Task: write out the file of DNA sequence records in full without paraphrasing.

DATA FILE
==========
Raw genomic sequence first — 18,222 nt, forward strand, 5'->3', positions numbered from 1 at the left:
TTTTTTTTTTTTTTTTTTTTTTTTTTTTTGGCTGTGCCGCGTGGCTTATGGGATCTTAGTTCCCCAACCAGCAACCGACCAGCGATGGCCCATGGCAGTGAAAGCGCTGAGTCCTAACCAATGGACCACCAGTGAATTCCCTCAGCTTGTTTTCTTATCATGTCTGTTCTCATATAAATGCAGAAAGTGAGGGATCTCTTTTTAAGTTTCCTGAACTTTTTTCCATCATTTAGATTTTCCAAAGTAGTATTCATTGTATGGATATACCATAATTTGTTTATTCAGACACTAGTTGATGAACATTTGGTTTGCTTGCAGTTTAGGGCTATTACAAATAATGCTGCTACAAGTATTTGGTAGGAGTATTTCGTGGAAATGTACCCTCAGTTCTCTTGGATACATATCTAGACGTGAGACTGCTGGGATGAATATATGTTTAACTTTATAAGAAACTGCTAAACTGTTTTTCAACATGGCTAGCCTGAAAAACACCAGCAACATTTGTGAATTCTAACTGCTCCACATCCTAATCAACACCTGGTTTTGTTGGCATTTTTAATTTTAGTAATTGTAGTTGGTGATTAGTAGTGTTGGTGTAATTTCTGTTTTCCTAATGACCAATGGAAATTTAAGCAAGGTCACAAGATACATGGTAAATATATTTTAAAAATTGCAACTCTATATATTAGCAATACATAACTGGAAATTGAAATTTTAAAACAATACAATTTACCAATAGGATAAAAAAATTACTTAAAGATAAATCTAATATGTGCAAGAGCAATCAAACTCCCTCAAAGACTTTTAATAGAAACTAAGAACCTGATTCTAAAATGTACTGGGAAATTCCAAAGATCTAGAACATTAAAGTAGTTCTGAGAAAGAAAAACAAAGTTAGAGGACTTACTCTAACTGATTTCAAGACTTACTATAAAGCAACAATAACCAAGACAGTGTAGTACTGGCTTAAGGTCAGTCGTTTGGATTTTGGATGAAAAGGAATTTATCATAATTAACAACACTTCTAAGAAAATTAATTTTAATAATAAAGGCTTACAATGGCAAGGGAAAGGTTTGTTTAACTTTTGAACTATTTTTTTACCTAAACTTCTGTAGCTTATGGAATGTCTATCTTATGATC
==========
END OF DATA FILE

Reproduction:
Raw genomic sequence first — 18,222 nt, forward strand, 5'->3', positions numbered from 1 at the left:
TTTTTTTTTTTTTTTTTTTTTTTTTTTTTGGCTGTGCCGCGTGGCTTATGGGATCTTAGTTCCCCAACCAGCAACCGACCAGCGATGGCCCATGGCAGTGAAAGCGCTGAGTCCTAACCAATGGACCACCAGTGAATTCCCTCAGCTTGTTTTCTTATCATGTCTGTTCTCATATAAATGCAGAAAGTGAGGGATCTCTTTTTAAGTTTCCTGAACTTTTTTCCATCATTTAGATTTTCCAAAGTAGTATTCATTGTATGGATATACCATAATTTGTTTATTCAGACACTAGTTGATGAACATTTGGTTTGCTTGCAGTTTAGGGCTATTACAAATAATGCTGCTACAAGTATTTGGTAGGAGTATTTCGTGGAAATGTACCCTCAGTTCTCTTGGATACATATCTAGACGTGAGACTGCTGGGATGAATATATGTTTAACTTTATAAGAAACTGCTAAACTGTTTTTCAACATGGCTAGCCTGAAAAACACCAGCAACATTTGTGAATTCTAACTGCTCCACATCCTAATCAACACCTGGTTTTGTTGGCATTTTTAATTTTAGTAATTGTAGTTGGTGATTAGTAGTGTTGGTGTAATTTCTGTTTTCCTAATGACCAATGGAAATTTAAGCAAGGTCACAAGATACATGGTAAATATATTTTAAAAATTGCAACTCTATATATTAGCAATACATAACTGGAAATTGAAATTTTAAAACAATACAATTTACCAATAGGATAAAAAAATTACTTAAAGATAAATCTAATATGTGCAAGAGCAATCAAACTCCCTCAAAGACTTTTAATAGAAACTAAGAACCTGATTCTAAAATGTACTGGGAAATTCCAAAGATCTAGAACATTAAAGTAGTTCTGAGAAAGAAAAACAAAGTTAGAGGACTTACTCTAACTGATTTCAAGACTTACTATAAAGCAACAATAACCAAGACAGTGTAGTACTGGCTTAAGGTCAGTCGTTTGGATTTTGGATGAAAAGGAATTTATCATAATTAACAACACTTCTAAGAAAATTAATTTTAATAATAAAGGCTTACAATGGCAAGGGAAAGGTTTGTTTAACTTTTGAACTATTTTTTTACCTAAACTTCTGTAGCTTATGGAATGTCTATCTTATGATC